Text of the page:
Five years ago, Hurricane Katrina slammed into the U.S. Gulf Coast. Recovery from the massive storm has been a long and painful process. Among recorded Atlantic Hurricanes, Katrina was one of the most powerful, ranking sixth all-time. More than 1800 people were killed either during the storm's landfall or in the floods that followed, and total damage was estimated at $125 billion.
Recovery from Katrina continues to this day. And residents along the U.S. Gulf Coast are marking the fifth anniversary of the natural disaster with ceremonies aimed at burying the past and moving forward.
The Archbishop of New Orleans, Gregory M. Aymond, presided over one of the largest ceremonies on Saturday in St. Bernard Parish. "Today, we come together to bury Katrina. Where was God five years ago on this day? Here, weeping with us, and trying to console us in the midst of a natural tragedy."
A casket was filled with messages written by residents. After the lid was closed to symbolize the end of a traumatic period in their lives, Archbishop Aymond said "I am sure, like you, I have been present for many funerals, but I must say that today was the first time, when the casket was closed, that there was an applause. That does not usually happen, even if the person may not be the most popular, there usually is not an applause when they close the casket. But there was one, and I would say, a very appropriate applause."
Susan Showalter is a resident of St. Bernard Parish and attended the service. "We needed to do this. It's getting old. It's getting so old,” she said. “You try to move on. Everything's moving forward, and every now and then, like he said, a smell or a certain event will trigger this. So, I'm hoping this is the last time I'm crying for it."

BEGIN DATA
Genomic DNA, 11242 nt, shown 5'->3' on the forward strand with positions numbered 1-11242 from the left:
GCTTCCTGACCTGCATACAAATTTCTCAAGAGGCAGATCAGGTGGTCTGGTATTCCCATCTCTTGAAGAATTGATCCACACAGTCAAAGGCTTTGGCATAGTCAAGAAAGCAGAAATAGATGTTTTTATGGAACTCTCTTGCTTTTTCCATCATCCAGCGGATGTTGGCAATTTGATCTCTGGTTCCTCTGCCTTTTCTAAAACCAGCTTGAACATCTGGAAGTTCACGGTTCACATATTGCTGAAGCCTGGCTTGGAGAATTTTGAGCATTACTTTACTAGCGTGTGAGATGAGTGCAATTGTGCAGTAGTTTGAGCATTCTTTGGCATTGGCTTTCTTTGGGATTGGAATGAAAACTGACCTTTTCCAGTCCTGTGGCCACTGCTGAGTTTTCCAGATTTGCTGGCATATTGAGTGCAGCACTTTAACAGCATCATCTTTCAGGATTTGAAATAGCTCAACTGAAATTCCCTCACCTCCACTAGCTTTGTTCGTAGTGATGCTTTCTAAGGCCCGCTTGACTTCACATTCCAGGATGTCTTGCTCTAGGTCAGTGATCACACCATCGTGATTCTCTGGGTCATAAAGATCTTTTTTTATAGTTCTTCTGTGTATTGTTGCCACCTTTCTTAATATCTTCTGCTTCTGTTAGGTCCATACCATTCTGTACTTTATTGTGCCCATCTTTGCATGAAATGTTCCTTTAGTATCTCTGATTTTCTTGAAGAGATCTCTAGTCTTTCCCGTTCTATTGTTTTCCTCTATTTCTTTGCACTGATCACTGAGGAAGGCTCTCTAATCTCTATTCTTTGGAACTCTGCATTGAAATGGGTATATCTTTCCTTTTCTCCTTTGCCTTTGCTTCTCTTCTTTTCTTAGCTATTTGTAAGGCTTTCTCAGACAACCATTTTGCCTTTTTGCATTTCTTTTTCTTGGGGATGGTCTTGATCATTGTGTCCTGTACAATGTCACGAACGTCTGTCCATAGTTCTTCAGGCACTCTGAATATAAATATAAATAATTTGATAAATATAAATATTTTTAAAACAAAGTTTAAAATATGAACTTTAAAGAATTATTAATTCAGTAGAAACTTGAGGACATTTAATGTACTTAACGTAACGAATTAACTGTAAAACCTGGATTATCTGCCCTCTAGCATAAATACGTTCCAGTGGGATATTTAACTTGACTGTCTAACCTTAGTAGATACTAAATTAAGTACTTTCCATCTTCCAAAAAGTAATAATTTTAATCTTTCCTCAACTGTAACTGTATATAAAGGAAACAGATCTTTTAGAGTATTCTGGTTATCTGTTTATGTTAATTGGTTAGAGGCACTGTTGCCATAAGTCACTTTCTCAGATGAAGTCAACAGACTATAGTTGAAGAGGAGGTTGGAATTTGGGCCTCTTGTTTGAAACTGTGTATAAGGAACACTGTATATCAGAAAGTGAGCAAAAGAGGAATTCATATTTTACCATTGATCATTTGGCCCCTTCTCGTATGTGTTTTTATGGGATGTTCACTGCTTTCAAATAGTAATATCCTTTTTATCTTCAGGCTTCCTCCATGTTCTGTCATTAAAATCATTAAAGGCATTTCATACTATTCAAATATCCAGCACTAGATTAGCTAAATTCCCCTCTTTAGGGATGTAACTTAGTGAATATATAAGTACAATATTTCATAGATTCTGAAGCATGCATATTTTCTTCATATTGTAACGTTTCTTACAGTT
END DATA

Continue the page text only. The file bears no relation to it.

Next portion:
Another local resident, Warren Minter, said the memories of the disaster will never really go away. "You will never bury Katrina. But you will always have the memories. But this helps a little bit with closure. There's a lot went on. Everybody in this parish has a story. It is never all going to be told," Minter said
Nancy Guy moved to St. Bernard Parish after the storm, and says Hurricane Katrina will always remain a big part of the local community. "You know, it is always going to be part of you. Just like somebody who passes away, you know, you never forget them. You know? They leave something behind, but you know, you try to grow from it - from everything."
The storm surge from Hurricane Katrina flooded about 80 percent of the bowl-like city which sits mostly below sea level. More than 50 locations failed along the 560-kilometer long system of levees and flood walls.
The $15 billion allocated by the U.S. Congress is being spent to fix areas that toppled. Water pumping facilities are being upgraded and new floodgates are being installed. The new design is considered much stronger and is expected to be completed by next June.